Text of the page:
Y tras la pausa, vamos a ver si se anima Sebastián Estebanez...
"And after the break, we'll see if Sebastian Estebanez dares..."
[Caption 47, Factor Fobia > Cucarachas > Part 1]
The word tras can be used to mean "after" in terms of the timing of a sequence of events.
Tras hablar con su padre, Ana dijo que no volvería a la casa.
"After speaking with her father, Ana said she would never return home."
Note that tras can also operate as a preposition used to indicate "behind."
Tu hermano está tras la puerta.
"Your brother is behind the door."
Hace unos meses atrás, me he ido a China
"Several months ago, I went to China"
[Caption 23, Factor Fobia > Cucarachas > Part 1]
As is evident, atrás can be used to indicate "ago," as in time past.
Muchos años atrás, él fue general.
"Many years ago, he was a general."
La última vez que nos vimos habrá sido unos seis años atrás.
"Last time we met may have been some six years ago."
Of course, atrás is also commonly used to indicate "backwards" or "towards the back."
Ella fue atrás.
"She went backwards."
Vaya hacia atrás, por favor.
"Go backwards, please."
Llevo ocho años en Estados Unidos.
"I've spent eight years in the United States."
[Caption 10, Maestra en Madrid > Nuria y amigo]
As we've mentioned, the verb llevar is used not only for "to carry," but also to speak about a duration of time.
Llevar is often used to imply that an action continues (or will continue in the future). In this case, Nuria tells us that she has spent eight years living in the USA (and she will continue to do so).
We might be tempted to translate the present tense conjugation llevo by also using the present tense in English -- "I spend" or "I am spending" -- but, to retain the same meaning as the Spanish, we use the present perfect, "I have spent..."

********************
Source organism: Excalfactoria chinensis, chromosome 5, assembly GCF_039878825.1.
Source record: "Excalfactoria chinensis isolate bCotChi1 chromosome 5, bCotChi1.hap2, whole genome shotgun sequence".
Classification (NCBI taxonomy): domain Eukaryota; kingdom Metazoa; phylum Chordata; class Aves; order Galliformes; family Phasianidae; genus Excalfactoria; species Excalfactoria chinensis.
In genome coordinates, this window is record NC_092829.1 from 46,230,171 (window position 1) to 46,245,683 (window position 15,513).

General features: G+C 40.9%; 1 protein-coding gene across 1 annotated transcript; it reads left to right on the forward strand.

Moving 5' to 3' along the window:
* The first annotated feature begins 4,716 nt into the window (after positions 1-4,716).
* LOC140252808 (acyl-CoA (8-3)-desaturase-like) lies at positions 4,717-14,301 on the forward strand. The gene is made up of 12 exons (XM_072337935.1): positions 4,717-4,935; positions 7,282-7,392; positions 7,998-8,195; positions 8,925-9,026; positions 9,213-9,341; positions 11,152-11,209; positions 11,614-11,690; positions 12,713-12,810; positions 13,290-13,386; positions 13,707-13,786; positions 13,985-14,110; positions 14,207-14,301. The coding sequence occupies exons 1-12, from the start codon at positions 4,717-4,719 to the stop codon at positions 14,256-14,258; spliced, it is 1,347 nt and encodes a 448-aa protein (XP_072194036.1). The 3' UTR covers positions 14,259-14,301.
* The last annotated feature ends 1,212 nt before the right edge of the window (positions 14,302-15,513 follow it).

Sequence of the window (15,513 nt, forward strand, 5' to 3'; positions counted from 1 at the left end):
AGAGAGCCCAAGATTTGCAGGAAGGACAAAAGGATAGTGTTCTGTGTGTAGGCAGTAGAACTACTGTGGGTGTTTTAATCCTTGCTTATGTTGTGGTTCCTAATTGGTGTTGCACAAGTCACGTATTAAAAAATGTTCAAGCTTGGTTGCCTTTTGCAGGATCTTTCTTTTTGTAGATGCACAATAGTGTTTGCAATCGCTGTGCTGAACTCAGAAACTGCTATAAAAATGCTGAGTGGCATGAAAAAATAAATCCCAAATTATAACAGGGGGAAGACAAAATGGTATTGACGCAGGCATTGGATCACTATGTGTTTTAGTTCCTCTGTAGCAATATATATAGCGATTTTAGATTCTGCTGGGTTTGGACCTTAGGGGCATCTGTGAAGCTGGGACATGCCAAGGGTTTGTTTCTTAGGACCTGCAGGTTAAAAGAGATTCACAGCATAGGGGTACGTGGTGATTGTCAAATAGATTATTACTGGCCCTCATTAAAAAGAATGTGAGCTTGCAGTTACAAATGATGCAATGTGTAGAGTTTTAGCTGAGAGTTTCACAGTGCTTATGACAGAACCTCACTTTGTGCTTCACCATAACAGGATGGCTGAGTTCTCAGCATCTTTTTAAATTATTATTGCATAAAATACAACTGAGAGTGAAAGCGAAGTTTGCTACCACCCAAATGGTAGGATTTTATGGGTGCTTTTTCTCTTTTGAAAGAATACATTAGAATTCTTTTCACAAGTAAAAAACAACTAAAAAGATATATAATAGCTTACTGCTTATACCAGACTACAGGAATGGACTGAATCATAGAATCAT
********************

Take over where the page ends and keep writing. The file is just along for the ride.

Llevo cinco horas viendo la televisión.
"I've spent five hours watching television."
("I've been watching television for five hours.")
Ana lleva cinco días estudiando español para su próximo examen.
"Ana has spent five days studying spanish for her next exam (and she continues studying)."
Shortly thereafter Nuria informs us:
pero pasé casi diez años en Madrid haciendo mis estudios...
"but I spent nearly ten years in Madrid doing my studies..."
[Caption 12, Maestra en Madrid > Nuria y amigo]
The verb pasar, like llevar, can take on the meaning "to spend (time)", but pasar gives us the impression that the action is completed and does not continue. Nuria spent nearly ten years in Madrid, but she is no longer living there full time.
Ana pasó cinco días estudiando español.
"Ana spent five days studying spanish (and then she stopped)."
Strolling down the historic streets of Burgos, Carlos and María Angeles (who goes by Angeles) tell us about their local nightspots. Pubs, they say, manage to circumvent local laws and keep customers through the night -- until about 8 AM -- by briefly closing and then opening again. Angeles explains:
Sí, son trucos. Pequeños truquitos de la picaresca española....
"Yes, they are tricks. Little tricks of the Spaniard craftiness...."
[Caption 54, Burgos - Caminando]
Trucos are "tricks." And, as we've explained before (scroll down), the ending -ito is diminutive, so truquitos are "little tricks." Saying pequeños truquitos is merely repetitive, for effect. It emphasizes that we're talking about "little, harmless tricks." Also: note that truquitos is spelled here with a 'qu' to preserve the hard 'c' sound in Spanish (like 'k' in English).
A related word in the quote above is the adjective picaresca, which means "rascally" or "picaresque" in the literary sense. Remember, picaresque literature was founded in Spain, "flourished in the 17th and 18th centuries in Europe and continues to influence modern literature," according to Wikipedia's entry (in English) on the subject. The genre usually features the adventures of a roguish hero (un pícaro), living by his wits. You might note that Angeles -a Spanish history fan herself- utters the term picaresca with a giggle and a knowing appreciation of the form.
To introduce this popular song, singer Marciano Cantero of Argentina's Los Enanitos Verdes ("The green dwarfs") shares the story of an encounter in Denver:
Me acerqué, así como haciéndome el dolobu.
I came closer, pretending to be a fool.
[Caption 11, Los Enanitos Verdes > Luz de Día]
¿Dolobu? Try to find that word in a formal dictionary. You can't. That's because dolobu is an inverted slang form of the slang word boludo -- which we wrote about some weeks back. For Argentines like Marciano and many of his fans, boludo ("jerk" or "fool") is such a popular taunt that they have little trouble recognizing dolobu as a scrambled version of it.
There's a term for this sort of scrambling slang in Spanish: Al vesre--which is al reves ("in reverse") in al vesre. Got that? Think of it as a form of Pig Latin.